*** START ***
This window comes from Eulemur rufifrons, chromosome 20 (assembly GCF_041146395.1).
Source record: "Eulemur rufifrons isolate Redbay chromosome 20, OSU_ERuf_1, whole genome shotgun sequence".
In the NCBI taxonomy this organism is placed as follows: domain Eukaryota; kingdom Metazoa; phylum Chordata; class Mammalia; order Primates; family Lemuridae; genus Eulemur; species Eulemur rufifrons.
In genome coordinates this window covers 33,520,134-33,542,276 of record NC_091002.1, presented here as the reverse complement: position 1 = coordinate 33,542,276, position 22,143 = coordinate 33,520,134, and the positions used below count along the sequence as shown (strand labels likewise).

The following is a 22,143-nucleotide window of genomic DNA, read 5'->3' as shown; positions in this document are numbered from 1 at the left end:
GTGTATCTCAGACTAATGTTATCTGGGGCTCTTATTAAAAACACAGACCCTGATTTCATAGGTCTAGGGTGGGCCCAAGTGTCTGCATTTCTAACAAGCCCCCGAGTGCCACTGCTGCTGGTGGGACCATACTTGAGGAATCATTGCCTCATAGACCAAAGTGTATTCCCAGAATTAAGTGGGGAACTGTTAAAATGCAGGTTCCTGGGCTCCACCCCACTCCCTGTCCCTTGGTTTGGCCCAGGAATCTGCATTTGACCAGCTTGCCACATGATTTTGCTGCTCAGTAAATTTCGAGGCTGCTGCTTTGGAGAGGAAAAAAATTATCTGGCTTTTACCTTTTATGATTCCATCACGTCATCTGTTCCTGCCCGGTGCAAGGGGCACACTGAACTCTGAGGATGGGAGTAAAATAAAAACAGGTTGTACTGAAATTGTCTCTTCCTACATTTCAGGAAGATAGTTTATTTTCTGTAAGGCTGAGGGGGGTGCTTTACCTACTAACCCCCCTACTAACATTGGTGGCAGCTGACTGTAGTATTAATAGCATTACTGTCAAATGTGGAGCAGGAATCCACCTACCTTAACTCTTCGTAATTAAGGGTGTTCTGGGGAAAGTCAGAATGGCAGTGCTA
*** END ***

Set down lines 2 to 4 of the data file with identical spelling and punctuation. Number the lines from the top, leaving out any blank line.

Source record: "Eulemur rufifrons isolate Redbay chromosome 20, OSU_ERuf_1, whole genome shotgun sequence".
In the NCBI taxonomy this organism is placed as follows: domain Eukaryota; kingdom Metazoa; phylum Chordata; class Mammalia; order Primates; family Lemuridae; genus Eulemur; species Eulemur rufifrons.
In genome coordinates this window covers 33,520,134-33,542,276 of record NC_091002.1, presented here as the reverse complement: position 1 = coordinate 33,542,276, position 22,143 = coordinate 33,520,134, and the positions used below count along the sequence as shown (strand labels likewise).